City considers closing two parks

Arrowdale golf course and Earl Haig Family Fun Park are being assessed for possible closure

Earl Haig Family Fun Park, located in Brantford's Eagle Place.

The city of Brantford is proposing to close two parks to cut city expenses, which has raised concerns among residents. Earl Haig is a family water park located in Eagle Place. The community faces many challenges, including poverty and very little access to recreational space. Early Haig was created to prevent drownings in the Grand River. The park offers an affordable daily rate for the splash pad–children are $7 and adults are $9.75. The park has a plan to maintain the 90 per cent cost recovery rate for this upcoming year.

One of the major concerns with the potential loss of Arrowdale is the loss of green space. Both public golf courses in the city, North Ridge and Arrowdale, are in need of extensive repairs. The potential sale of Arrowdale would generate the funds required to repair North Ridge. North Ridge has an overall higher use than Arrowdale but still has the capacity to absorb the extra golfers. If council decides to terminate these parks, it will not be until 2017.

I spoke to some of the key people involved in the decision for their feedback. The following interviews have been edited and condensed for clarity.


Sandy Jackson is responsible for the management of recreation for the city of Brantford.

If both of the parks close, what impact will it have on the community?
I think the biggest challenge is that there will be one less recreational facility for children and families to access. Brantford doesn’t have a significant, overwhelming amount of recreation facilities, particularly in that end of town. The residents who live there are in a lower-income area and for them to lose a recreational facility would be really unfortunate.

If the city ever does close the parks, will there be compensation in other recreational programming?
That is something council would have to decide. At last night’s meeting, after all of the people spoke last night, I got the impression that council is leaning towards keeping it open now. It all depends on how Saturday and their vote goes. If they do close it, I hope that they would replace it with other recreational facilities.

Do you see a way to maintain the 90 per cent recovery rate?
The challenge is if the weather is bad next summer, we could end up with a 75 per cent recovery. It all depends on good weather and on marketing. We had good social media success last year that brought in quite of bit of tourists to the park.

Would other parks be affected?
The only other outdoor pool is Woodland. It probably wouldn’t get a significant amount of initial traffic; it would get some. I think people would go out of town to find a water park experience instead, like Hamilton or somewhere else they can find that is more entertaining than just a rectangle. University and college students are typically the employees and some high school students. There wouldn’t be any full-time positions lost because those employees would be utilized at the other pools.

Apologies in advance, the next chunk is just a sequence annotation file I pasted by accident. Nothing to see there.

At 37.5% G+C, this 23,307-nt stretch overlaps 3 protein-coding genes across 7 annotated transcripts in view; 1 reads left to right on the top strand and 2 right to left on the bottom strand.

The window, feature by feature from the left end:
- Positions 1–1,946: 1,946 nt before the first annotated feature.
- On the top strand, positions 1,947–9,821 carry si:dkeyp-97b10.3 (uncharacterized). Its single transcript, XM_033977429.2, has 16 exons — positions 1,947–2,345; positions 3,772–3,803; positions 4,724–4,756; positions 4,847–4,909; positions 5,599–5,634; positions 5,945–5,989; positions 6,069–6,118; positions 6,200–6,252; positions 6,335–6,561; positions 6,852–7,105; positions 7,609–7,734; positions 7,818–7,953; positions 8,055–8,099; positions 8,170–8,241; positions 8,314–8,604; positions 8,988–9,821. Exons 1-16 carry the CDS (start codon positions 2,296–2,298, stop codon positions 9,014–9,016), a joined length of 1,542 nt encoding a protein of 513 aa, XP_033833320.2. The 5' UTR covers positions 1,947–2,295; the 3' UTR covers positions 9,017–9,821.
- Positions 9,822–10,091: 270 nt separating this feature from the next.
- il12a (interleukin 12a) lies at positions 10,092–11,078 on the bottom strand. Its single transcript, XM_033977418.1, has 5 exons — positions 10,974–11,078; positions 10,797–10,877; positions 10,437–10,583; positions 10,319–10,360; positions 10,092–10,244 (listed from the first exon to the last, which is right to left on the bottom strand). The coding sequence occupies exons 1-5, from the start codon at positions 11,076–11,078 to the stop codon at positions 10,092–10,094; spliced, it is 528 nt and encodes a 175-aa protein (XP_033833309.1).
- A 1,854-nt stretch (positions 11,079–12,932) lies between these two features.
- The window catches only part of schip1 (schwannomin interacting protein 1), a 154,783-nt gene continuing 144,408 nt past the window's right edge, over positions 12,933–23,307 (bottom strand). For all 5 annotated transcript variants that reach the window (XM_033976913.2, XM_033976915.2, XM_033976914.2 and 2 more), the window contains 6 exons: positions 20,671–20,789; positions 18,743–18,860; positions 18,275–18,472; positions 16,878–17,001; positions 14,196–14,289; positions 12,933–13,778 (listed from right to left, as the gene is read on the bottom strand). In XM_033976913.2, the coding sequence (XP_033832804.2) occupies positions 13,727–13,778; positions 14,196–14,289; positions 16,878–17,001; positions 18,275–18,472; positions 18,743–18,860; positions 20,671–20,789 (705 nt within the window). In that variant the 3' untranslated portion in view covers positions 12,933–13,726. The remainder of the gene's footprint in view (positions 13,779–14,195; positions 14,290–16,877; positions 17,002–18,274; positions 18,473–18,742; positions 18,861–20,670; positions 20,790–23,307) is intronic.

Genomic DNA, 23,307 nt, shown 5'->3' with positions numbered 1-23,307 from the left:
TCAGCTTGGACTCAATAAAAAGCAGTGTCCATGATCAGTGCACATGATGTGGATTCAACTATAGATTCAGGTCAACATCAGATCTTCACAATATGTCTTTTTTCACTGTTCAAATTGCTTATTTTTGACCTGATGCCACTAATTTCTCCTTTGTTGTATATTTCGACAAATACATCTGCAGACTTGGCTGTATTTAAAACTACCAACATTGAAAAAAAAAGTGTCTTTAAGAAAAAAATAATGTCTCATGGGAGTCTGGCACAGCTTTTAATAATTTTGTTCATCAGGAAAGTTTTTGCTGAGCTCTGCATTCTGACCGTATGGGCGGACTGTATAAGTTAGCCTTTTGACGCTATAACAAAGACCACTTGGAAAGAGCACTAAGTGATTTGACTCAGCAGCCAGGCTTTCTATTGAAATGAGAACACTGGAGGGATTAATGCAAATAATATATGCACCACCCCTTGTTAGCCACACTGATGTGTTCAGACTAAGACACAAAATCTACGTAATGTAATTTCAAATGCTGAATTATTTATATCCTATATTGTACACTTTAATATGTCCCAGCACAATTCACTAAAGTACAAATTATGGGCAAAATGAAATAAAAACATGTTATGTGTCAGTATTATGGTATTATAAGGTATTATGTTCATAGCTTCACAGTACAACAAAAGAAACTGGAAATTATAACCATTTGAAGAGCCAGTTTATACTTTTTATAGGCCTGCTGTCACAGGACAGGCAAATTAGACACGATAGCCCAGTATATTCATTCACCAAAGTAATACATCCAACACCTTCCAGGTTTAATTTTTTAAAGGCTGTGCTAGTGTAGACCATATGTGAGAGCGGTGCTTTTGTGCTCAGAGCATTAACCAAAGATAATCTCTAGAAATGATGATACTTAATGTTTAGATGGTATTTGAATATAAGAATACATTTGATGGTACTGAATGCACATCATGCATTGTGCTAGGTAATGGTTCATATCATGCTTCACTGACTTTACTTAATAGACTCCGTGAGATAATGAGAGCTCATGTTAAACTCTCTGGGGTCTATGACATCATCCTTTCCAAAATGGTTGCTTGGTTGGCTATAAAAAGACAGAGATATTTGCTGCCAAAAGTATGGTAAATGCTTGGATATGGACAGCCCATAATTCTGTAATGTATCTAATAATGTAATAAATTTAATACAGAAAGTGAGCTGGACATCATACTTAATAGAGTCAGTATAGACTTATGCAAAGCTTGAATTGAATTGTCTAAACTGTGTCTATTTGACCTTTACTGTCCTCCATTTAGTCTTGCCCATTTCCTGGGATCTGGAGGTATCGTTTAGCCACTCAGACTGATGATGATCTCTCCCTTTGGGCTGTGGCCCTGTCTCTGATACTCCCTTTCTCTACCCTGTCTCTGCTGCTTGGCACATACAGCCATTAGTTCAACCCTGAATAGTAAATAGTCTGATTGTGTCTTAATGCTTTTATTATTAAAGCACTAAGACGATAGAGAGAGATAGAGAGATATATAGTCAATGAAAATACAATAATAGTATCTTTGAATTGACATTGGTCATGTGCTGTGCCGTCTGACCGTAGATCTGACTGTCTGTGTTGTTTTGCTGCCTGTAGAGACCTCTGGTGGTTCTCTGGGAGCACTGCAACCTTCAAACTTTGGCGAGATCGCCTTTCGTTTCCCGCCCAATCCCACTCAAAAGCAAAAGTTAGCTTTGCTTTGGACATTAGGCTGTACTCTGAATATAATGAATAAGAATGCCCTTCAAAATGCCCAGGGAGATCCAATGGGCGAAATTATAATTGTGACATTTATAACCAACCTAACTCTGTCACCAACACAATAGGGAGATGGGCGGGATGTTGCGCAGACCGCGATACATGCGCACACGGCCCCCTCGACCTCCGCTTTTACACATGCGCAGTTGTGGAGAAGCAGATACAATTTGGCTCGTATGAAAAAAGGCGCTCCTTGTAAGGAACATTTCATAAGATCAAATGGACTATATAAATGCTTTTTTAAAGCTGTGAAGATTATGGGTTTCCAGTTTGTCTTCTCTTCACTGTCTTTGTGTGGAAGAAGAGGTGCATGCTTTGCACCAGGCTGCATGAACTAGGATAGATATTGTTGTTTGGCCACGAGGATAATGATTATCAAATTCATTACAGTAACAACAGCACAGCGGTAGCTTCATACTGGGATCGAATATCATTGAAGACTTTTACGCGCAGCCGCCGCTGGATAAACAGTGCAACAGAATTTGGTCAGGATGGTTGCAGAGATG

Why has this proposal come up?
Well, this year is the first year that council has had a budget taskforce. They met up with city councillors and their job was to come up with ways to decrease the city’s net operating cost; our costs are continuing to go up. The budget taskforce was doing their job by finding ways to save money. They thought the land would be good to sell to make money back to put into the city other ways.

Has Earl Haig ever considered corporate sponsors?
We had at one point in time, but it has been a while since we have gone that route. It is difficult to get corporate sponsorship for municipally owned operations because people have a harder time with it when it’s tax based.


Jeff Moore is the manager of golf operations for Brantford.

Do you see any way to bring in money into Arrowdale?
It needs more play. The rounds of golf have been steadily declining. It needs more support from food and beverage.

Would there be impact on North Ridge?
Last year we had 36,000 rounds of golf played. Capacity for an 18-hole is around 50,000 rounds, so there is room to accommodate.

Why close it now?
We had building assessments done for both facilities, and Arrowdale requires $135,000 worth of work over 10 years, North Ridge requires $1.3 million. Golf has to pay for its own capital requirements. In 2013, the weather was horrendous, which impacted golf courses everywhere.


George Dwroak is Brantford’s general manager of community services.

What is your role with the possible park closure?
The golf and recreation are two separate departments that report to me. When council decided that they wanted to investigate, the people in my group were responsible for preparing the background info, presentations, getting everything prepared for the public consultation.

Would there be impacts on other parks and the community?
We believe that the golfers could be accommodated at North Ridge. We would try to provide a fee structure to accommodate those golfers. Now they are paying a nine-hole fee that they don’t have at North Ridge. If we sell the property, it would be for residential development. There is a concern over green space removed. There is a school there, and we often have school-park combinations.

Would the city compensate for the closure of these parks and programming?
With Earl Haig, there would be opportunity to provide other recreational facilities. One thing that was discussed was replacing the facilities at Arrowdale with the construction of splash pads in a couple of areas.

What would happen if the parks remained open?
We would continue along with what we are doing. Both facilities would stay open in 2016; they would close in 2017 if they were going to close them. The only thing we would have to do different would be to come up with a new capital budget.